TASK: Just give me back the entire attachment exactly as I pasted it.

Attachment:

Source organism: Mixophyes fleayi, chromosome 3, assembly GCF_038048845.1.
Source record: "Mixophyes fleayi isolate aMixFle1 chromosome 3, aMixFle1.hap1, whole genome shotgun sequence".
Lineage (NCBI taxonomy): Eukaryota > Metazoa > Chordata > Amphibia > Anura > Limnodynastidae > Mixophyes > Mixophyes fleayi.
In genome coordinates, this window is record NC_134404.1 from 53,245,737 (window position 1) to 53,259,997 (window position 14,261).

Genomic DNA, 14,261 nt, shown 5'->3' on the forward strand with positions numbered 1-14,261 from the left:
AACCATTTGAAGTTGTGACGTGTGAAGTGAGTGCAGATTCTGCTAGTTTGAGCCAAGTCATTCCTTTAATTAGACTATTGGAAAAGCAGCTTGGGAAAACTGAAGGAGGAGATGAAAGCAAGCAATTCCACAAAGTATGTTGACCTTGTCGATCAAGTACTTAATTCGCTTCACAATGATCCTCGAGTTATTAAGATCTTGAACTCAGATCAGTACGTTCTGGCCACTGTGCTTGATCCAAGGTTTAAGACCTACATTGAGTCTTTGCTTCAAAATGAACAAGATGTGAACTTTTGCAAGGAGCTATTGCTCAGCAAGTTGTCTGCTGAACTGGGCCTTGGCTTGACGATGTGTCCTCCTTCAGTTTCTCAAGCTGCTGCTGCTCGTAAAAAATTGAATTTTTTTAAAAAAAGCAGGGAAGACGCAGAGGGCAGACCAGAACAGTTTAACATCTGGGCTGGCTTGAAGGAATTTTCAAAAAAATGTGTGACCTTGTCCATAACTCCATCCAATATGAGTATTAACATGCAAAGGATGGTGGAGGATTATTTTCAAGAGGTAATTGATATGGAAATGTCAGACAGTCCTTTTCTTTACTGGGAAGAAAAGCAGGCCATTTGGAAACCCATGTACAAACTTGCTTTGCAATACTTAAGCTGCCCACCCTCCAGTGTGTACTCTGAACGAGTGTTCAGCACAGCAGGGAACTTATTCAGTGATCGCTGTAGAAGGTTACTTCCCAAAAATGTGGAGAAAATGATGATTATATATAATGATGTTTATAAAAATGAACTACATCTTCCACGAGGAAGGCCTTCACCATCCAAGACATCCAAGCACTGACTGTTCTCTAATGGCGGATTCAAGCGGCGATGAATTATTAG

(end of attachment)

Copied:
Source organism: Mixophyes fleayi, chromosome 3, assembly GCF_038048845.1.
Source record: "Mixophyes fleayi isolate aMixFle1 chromosome 3, aMixFle1.hap1, whole genome shotgun sequence".
Lineage (NCBI taxonomy): Eukaryota > Metazoa > Chordata > Amphibia > Anura > Limnodynastidae > Mixophyes > Mixophyes fleayi.
In genome coordinates, this window is record NC_134404.1 from 53,245,737 (window position 1) to 53,259,997 (window position 14,261).

Genomic DNA, 14,261 nt, shown 5'->3' on the forward strand with positions numbered 1-14,261 from the left:
AACCATTTGAAGTTGTGACGTGTGAAGTGAGTGCAGATTCTGCTAGTTTGAGCCAAGTCATTCCTTTAATTAGACTATTGGAAAAGCAGCTTGGGAAAACTGAAGGAGGAGATGAAAGCAAGCAATTCCACAAAGTATGTTGACCTTGTCGATCAAGTACTTAATTCGCTTCACAATGATCCTCGAGTTATTAAGATCTTGAACTCAGATCAGTACGTTCTGGCCACTGTGCTTGATCCAAGGTTTAAGACCTACATTGAGTCTTTGCTTCAAAATGAACAAGATGTGAACTTTTGCAAGGAGCTATTGCTCAGCAAGTTGTCTGCTGAACTGGGCCTTGGCTTGACGATGTGTCCTCCTTCAGTTTCTCAAGCTGCTGCTGCTCGTAAAAAATTGAATTTTTTTAAAAAAAGCAGGGAAGACGCAGAGGGCAGACCAGAACAGTTTAACATCTGGGCTGGCTTGAAGGAATTTTCAAAAAAATGTGTGACCTTGTCCATAACTCCATCCAATATGAGTATTAACATGCAAAGGATGGTGGAGGATTATTTTCAAGAGGTAATTGATATGGAAATGTCAGACAGTCCTTTTCTTTACTGGGAAGAAAAGCAGGCCATTTGGAAACCCATGTACAAACTTGCTTTGCAATACTTAAGCTGCCCACCCTCCAGTGTGTACTCTGAACGAGTGTTCAGCACAGCAGGGAACTTATTCAGTGATCGCTGTAGAAGGTTACTTCCCAAAAATGTGGAGAAAATGATGATTATATATAATGATGTTTATAAAAATGAACTACATCTTCCACGAGGAAGGCCTTCACCATCCAAGACATCCAAGCACTGACTGTTCTCTAATGGCGGATTCAAGCGGCGATGAATTATTAG